At the end of my first semester at Princeton, I decided to step outside of the Orange Bubble for the Spring. It was certainly not an easy, nor a common decision, but I needed to address health issues and wanted to explore my interests beyond the classroom. It was like a gap year, squeezed into three months.
I moved to New York City to not only be a short train ride from campus, but also to be in the capital of the art world. With over a thousand galleries, on the Lower East Side and Soho to Brooklyn and Queens, there is art for everyone, from the millennial influencers to historians and connoisseurs.
I found an internship in Chelsea, home to the largest gathering of galleries, with The FLAG Art Foundation. FLAG is a non-profit contemporary art institution, known for innovative exhibitions accessible to a diverse audience.
During my three months at FLAG, I assisted with two exhibitions, ON BOARD THE SHIPS AT SEA ARE WE — featuring a ten foot tall dining room table and chairs by Robert Therrien, a minimalist white sculpture pair by Rachel Whiteread, and two iconic wall-size typographic texts by Lawrence Weiner — and a survey of 120 drawings, titled Drawn Together Again.
The two simultaneous shows attracted over a thousand visitors and collectors, but I found a particular interest in the drawing show. The salon hang featured established and emerging artists, like Ellsworth Kelly and Roy Lichtenstein, next to academy art students and hobbyist cartoonists.
Subjects ranged from Einstein’s desk to E.T. smiling at Elizabeth Taylor, scribbles on restaurant receipts, flowers and landscapes, and even a meticulous drawing of a can labeled trash, to highlight just a few.
The FLAG team curated a dialogue among the artists and their drawings, while also portraying a range of themes, mediums, and practices. Each time that I explored the show, I would notice a new detail and further admire the “mosaic of delicacy and deliberateness”, as featured artist Ewan Gibbs described.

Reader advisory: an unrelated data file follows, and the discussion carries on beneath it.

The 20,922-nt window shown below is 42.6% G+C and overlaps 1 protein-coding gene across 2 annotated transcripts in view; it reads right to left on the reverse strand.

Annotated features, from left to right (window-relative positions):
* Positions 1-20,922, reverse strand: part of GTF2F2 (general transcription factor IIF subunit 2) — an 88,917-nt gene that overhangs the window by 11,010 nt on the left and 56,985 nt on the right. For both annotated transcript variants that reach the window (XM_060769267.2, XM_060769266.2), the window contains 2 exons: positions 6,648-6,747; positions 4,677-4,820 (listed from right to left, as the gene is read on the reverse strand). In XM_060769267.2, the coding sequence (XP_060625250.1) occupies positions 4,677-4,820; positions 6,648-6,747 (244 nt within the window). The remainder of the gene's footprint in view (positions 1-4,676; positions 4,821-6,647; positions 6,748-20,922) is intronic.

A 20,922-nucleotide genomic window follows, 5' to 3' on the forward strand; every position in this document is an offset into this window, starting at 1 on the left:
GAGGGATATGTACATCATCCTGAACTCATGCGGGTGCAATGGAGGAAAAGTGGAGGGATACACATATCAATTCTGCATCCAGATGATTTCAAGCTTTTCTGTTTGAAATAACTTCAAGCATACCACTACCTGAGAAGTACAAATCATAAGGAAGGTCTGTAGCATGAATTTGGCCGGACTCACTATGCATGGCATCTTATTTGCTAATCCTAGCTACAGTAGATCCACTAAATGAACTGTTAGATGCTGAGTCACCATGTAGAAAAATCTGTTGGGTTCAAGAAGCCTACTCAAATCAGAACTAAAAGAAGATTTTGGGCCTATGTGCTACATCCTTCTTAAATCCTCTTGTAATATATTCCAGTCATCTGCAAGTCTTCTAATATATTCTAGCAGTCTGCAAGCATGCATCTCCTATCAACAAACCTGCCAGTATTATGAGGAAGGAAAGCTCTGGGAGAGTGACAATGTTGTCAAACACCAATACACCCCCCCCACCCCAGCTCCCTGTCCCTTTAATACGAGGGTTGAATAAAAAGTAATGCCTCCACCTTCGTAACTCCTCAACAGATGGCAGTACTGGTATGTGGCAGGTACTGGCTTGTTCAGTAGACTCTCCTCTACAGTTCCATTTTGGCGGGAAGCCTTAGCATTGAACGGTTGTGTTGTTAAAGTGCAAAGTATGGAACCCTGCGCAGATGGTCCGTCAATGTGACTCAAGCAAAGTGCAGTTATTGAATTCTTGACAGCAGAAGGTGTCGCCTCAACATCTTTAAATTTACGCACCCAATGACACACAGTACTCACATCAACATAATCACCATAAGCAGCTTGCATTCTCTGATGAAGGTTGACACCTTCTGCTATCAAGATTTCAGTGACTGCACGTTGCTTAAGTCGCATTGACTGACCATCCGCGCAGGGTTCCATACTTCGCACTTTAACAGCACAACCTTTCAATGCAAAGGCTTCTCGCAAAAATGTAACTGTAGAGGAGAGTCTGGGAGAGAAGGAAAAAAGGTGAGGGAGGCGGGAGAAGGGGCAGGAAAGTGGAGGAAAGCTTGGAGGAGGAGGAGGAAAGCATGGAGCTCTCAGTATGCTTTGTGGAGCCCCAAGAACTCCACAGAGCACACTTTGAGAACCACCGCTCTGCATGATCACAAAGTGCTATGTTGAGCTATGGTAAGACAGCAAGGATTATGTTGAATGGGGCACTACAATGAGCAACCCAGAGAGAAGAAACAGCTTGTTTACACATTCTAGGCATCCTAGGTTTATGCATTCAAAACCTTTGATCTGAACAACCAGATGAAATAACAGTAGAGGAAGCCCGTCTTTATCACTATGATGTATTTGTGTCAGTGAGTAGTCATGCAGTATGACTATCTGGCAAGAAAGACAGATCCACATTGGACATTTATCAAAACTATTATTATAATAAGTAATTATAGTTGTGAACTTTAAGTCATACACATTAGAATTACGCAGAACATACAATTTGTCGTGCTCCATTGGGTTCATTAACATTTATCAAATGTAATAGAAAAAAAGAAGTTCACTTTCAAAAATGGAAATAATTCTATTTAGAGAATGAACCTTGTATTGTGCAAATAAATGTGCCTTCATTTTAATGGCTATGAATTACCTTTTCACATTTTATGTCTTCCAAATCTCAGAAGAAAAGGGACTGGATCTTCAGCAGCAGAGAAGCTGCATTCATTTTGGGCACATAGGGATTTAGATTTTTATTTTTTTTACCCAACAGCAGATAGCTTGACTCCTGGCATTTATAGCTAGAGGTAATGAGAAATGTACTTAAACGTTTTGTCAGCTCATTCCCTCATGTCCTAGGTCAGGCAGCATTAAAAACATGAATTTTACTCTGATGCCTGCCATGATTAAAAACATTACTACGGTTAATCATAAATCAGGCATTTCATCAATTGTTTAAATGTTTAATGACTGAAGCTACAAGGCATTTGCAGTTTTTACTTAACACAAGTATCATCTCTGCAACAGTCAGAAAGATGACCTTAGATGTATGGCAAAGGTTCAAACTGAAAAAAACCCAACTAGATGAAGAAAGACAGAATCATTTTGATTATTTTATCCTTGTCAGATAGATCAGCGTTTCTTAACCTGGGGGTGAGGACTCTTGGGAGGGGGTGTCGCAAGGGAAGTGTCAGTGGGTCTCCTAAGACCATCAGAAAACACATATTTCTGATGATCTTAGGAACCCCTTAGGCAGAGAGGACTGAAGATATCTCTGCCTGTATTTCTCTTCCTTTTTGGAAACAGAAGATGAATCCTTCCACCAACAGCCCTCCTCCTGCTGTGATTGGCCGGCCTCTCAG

Throughout the internship, I completed a range of executive work, including loan agreements and condition reports, press releases, and checklists. I also had many hands-on experiences, from visiting artists’ studios to delivering catalogs and publications, and even returning drawings wrapped in cloth bags on the subway, (cautiously, of course). I was particularly grateful to form a genuine connection with the FLAG team, who generously let me tag along to art fairs and private openings.
I did not have much experience with the contemporary art world before my internship, in fact, I found it contorted and sometimes corrupt. Through FLAG, I learned the function of an art foundation, the relationship between a gallery and artist, the role of museums and collectors, and most of all, the power of art for the public.
As I reflect on my time away from Princeton, I feel re-energized and enthused to further explore my interests in art history back inside the bubble. But I will certainly bring my experiences in New York’s art scene with me, and hopefully bring fellow tigers along to FLAG to visit in the Fall.